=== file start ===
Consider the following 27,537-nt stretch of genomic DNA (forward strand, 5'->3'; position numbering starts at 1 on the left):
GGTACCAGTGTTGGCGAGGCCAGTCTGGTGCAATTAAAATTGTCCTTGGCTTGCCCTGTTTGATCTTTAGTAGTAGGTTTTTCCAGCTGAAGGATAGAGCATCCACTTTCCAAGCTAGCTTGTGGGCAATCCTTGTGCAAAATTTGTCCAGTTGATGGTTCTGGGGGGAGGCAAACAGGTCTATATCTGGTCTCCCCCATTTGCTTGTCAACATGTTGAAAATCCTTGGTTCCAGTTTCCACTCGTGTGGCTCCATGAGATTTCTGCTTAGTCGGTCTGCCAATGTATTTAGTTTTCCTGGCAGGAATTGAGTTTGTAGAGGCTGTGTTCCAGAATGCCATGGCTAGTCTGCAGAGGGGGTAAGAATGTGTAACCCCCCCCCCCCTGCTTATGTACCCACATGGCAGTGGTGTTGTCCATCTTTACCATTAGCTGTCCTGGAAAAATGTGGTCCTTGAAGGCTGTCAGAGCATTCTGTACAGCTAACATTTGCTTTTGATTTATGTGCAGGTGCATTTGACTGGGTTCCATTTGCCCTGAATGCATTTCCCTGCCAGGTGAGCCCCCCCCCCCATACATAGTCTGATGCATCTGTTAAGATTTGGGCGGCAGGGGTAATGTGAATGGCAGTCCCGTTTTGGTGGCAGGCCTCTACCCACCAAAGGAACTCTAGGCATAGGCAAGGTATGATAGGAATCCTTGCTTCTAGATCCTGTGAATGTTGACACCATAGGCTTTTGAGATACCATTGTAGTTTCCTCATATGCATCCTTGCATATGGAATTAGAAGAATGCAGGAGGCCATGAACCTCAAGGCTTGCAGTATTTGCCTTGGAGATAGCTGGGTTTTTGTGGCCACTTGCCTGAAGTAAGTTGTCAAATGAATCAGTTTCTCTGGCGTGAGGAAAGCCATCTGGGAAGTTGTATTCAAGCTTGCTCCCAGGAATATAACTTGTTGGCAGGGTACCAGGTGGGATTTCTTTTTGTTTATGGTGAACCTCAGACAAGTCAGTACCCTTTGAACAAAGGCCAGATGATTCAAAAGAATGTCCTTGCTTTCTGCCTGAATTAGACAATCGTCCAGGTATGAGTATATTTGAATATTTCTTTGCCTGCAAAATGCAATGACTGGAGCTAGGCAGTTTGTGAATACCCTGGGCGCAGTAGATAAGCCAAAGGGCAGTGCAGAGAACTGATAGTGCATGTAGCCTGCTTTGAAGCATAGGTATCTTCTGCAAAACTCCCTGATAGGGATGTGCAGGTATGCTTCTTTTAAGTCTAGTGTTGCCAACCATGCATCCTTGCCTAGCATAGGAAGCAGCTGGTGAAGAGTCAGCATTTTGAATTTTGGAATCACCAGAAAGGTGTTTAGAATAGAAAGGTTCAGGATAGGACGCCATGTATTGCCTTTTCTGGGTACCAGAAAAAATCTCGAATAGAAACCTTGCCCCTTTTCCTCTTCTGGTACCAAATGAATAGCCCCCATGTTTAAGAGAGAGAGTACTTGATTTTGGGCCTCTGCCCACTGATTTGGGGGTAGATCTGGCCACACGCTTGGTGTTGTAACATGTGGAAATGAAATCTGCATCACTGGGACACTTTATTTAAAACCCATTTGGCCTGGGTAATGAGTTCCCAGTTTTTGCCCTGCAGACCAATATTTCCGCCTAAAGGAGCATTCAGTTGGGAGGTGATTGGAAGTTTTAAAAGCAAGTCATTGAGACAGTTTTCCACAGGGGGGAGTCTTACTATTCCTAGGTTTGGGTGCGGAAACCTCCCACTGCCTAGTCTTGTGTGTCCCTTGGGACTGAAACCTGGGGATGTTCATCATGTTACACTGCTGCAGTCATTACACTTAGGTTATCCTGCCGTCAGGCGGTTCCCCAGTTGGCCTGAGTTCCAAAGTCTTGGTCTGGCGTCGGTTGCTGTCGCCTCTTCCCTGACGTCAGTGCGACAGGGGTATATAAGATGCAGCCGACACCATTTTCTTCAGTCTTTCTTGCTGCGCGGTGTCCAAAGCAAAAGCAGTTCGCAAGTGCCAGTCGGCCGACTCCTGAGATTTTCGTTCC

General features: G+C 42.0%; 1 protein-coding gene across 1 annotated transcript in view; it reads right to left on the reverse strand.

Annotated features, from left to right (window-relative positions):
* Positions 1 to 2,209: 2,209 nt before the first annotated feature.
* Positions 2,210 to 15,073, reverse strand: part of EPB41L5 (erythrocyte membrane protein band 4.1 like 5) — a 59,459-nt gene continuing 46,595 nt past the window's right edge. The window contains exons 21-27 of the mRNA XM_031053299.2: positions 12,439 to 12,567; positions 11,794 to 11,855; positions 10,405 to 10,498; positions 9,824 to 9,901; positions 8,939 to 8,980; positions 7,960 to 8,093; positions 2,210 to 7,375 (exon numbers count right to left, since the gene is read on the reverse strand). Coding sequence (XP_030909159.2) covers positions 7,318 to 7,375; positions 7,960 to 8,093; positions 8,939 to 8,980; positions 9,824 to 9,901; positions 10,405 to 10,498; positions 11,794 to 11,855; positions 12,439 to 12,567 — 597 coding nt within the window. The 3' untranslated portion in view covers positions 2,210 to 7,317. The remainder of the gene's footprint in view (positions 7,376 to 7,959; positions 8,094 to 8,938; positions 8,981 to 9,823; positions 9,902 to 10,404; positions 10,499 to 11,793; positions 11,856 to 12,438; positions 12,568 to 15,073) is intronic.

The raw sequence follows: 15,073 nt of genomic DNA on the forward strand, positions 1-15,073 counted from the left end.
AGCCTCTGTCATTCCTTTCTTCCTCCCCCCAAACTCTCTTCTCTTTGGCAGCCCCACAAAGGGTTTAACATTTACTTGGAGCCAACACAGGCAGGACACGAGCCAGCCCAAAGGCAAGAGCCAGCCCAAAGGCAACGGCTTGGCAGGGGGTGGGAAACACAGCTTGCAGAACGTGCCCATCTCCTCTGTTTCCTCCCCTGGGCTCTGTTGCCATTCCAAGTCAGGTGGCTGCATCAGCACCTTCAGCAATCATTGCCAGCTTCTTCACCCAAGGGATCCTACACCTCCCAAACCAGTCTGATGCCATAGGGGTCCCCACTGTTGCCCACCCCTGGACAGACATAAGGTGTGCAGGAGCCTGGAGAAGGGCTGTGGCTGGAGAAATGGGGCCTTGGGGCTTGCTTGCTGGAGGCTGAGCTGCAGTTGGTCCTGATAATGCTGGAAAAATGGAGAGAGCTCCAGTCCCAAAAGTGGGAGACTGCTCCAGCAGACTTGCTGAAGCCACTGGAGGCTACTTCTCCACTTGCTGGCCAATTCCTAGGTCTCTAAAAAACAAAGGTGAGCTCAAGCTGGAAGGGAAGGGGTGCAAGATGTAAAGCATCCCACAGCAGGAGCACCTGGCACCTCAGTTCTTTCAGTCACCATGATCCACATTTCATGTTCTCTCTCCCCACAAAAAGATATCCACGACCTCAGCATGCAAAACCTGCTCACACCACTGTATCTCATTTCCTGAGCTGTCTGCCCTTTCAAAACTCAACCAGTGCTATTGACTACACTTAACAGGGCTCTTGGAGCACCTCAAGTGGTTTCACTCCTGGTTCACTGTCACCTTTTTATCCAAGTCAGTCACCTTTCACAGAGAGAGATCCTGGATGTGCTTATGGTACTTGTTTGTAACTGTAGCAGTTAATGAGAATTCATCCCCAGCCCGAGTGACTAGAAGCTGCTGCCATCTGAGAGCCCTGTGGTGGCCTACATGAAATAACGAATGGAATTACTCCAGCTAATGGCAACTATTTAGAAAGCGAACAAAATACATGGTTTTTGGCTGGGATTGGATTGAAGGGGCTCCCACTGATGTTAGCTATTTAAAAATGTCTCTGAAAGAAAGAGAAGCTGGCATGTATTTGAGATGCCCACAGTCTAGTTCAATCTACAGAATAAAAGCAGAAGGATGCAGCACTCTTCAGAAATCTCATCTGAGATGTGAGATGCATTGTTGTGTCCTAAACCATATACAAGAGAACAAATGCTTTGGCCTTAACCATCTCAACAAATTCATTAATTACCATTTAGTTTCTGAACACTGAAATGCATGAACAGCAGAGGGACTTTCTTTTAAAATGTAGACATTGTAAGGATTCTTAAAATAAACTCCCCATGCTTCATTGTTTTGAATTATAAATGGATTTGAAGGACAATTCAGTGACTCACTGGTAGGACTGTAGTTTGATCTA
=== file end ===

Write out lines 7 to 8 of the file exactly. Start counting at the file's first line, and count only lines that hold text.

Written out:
The raw sequence follows: 15,073 nt of genomic DNA on the forward strand, positions 1-15,073 counted from the left end.
AGCCTCTGTCATTCCTTTCTTCCTCCCCCCAAACTCTCTTCTCTTTGGCAGCCCCACAAAGGGTTTAACATTTACTTGGAGCCAACACAGGCAGGACACGAGCCAGCCCAAAGGCAAGAGCCAGCCCAAAGGCAACGGCTTGGCAGGGGGTGGGAAACACAGCTTGCAGAACGTGCCCATCTCCTCTGTTTCCTCCCCTGGGCTCTGTTGCCATTCCAAGTCAGGTGGCTGCATCAGCACCTTCAGCAATCATTGCCAGCTTCTTCACCCAAGGGATCCTACACCTCCCAAACCAGTCTGATGCCATAGGGGTCCCCACTGTTGCCCACCCCTGGACAGACATAAGGTGTGCAGGAGCCTGGAGAAGGGCTGTGGCTGGAGAAATGGGGCCTTGGGGCTTGCTTGCTGGAGGCTGAGCTGCAGTTGGTCCTGATAATGCTGGAAAAATGGAGAGAGCTCCAGTCCCAAAAGTGGGAGACTGCTCCAGCAGACTTGCTGAAGCCACTGGAGGCTACTTCTCCACTTGCTGGCCAATTCCTAGGTCTCTAAAAAACAAAGGTGAGCTCAAGCTGGAAGGGAAGGGGTGCAAGATGTAAAGCATCCCACAGCAGGAGCACCTGGCACCTCAGTTCTTTCAGTCACCATGATCCACATTTCATGTTCTCTCTCCCCACAAAAAGATATCCACGACCTCAGCATGCAAAACCTGCTCACACCACTGTATCTCATTTCCTGAGCTGTCTGCCCTTTCAAAACTCAACCAGTGCTATTGACTACACTTAACAGGGCTCTTGGAGCACCTCAAGTGGTTTCACTCCTGGTTCACTGTCACCTTTTTATCCAAGTCAGTCACCTTTCACAGAGAGAGATCCTGGATGTGCTTATGGTACTTGTTTGTAACTGTAGCAGTTAATGAGAATTCATCCCCAGCCCGAGTGACTAGAAGCTGCTGCCATCTGAGAGCCCTGTGGTGGCCTACATGAAATAACGAATGGAATTACTCCAGCTAATGGCAACTATTTAGAAAGCGAACAAAATACATGGTTTTTGGCTGGGATTGGATTGAAGGGGCTCCCACTGATGTTAGCTATTTAAAAATGTCTCTGAAAGAAAGAGAAGCTGGCATGTATTTGAGATGCCCACAGTCTAGTTCAATCTACAGAATAAAAGCAGAAGGATGCAGCACTCTTCAGAAATCTCATCTGAGATGTGAGATGCATTGTTGTGTCCTAAACCATATACAAGAGAACAAATGCTTTGGCCTTAACCATCTCAACAAATTCATTAATTACCATTTAGTTTCTGAACACTGAAATGCATGAACAGCAGAGGGACTTTCTTTTAAAATGTAGACATTGTAAGGATTCTTAAAATAAACTCCCCATGCTTCATTGTTTTGAATTATAAATGGATTTGAAGGACAATTCAGTGACTCACTGGTAGGACTGTAGTTTGATCTA